Last year, I read the essays and letters of one of my favorite poets, Joyce Kilmer. The most moving of these were the ones he wrote to his friends and family while he was in France, fighting in the first world war. Besides the touching love and affection for his family, his courage in the face of death, and his deep faith, the thing that I remember most from these letters is his many mentions of the book he was going to write when he came home. He thought about it often, was planning it and thinking about it while he suffered through the atrocities of war. He never came home to write it, however, because he died bravely in battle on July 30th, 1918.
Please forgive me for a somber topic, but somber topics are on my heart of late. Life, death, how we live, and how we die... My mother-in-law, Nancy Hough, has just been diagnosed with advanced cancer. She is often in a great deal of pain, and, while the prognosis changes with the results of each test, we have been told we need to hope for a miracle.
Nancy, who we know as “Mama,” is a writer and an artist. She, like Joyce Kilmer, may never have the chance to finish the book that she has been working on and thinking about for years. But, like that other poet, she has faith that our work does not end with this life. She believes that we are children of God, and are made to praise him in this life and the next. It is important to remember, for those of us who have a longer time left in this waiting room of earth, that the work we can accomplish now is only a shadow of what we will accomplish in heaven. If art is a way to praise God on earth and share in his act of creation, there is no reason to believe that it will cease in heaven—rather, there is much reason to believe that it will go on, perfected.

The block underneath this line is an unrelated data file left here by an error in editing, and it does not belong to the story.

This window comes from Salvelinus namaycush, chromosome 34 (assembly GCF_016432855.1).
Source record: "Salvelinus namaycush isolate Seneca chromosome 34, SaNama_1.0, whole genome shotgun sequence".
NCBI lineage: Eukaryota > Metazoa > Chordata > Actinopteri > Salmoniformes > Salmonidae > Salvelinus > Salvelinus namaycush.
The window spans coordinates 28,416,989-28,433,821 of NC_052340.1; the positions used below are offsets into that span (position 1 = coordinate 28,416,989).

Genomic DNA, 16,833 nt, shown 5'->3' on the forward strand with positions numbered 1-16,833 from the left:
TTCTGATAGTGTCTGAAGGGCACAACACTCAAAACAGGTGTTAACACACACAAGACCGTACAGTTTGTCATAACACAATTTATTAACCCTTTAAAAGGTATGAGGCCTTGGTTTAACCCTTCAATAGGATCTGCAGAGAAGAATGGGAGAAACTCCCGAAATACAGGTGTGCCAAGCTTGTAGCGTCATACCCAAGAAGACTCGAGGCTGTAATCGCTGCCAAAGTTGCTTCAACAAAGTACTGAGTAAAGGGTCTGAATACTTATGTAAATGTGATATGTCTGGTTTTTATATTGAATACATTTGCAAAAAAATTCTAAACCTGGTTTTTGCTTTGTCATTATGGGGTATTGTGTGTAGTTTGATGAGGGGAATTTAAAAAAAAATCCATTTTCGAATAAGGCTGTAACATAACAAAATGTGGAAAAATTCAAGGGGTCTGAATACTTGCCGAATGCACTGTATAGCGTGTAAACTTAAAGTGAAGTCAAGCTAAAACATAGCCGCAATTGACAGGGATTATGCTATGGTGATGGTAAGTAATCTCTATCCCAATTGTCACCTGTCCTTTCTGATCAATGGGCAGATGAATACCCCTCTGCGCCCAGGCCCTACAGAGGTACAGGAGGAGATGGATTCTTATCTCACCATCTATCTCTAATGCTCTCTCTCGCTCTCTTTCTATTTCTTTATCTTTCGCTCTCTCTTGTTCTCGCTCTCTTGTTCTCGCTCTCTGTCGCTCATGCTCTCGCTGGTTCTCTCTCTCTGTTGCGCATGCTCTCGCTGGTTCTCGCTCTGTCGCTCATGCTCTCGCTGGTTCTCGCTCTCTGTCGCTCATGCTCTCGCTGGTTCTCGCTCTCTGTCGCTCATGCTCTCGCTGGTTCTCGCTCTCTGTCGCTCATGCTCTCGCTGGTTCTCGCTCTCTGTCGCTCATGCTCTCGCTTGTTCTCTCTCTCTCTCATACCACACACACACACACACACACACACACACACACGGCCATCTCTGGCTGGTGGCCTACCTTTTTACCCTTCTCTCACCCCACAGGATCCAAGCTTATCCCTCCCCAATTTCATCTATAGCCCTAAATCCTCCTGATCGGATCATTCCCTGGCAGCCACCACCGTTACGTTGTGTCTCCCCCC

I wonder what masterful works of art Joyce Kilmer is creating in eternity. If I regret that he died before he finished the work he thought would be his masterpiece, it is because my own faith is weak. I think if he decided to descend from heaven to have a word with me, he might playfully smack my ear and say, “You fool! Why should you regret that my work can now be greater, clearer, and more beautiful than anything I wrote on earth? Don't you know how hard it was to write before? I'm glad I don't have to deal with that blasted writers' block anymore...”
Maybe Mama will get to read that masterpiece before I will. Maybe she will be able soon to create her own, unhampered by time and trials. Or maybe not. Like Kilmer, I believe that miracles happen. Sometimes God will show his might by healing the sick. And sometimes he will show his gentleness by giving us peace and surrounding us with love.
Please join me in praying for both.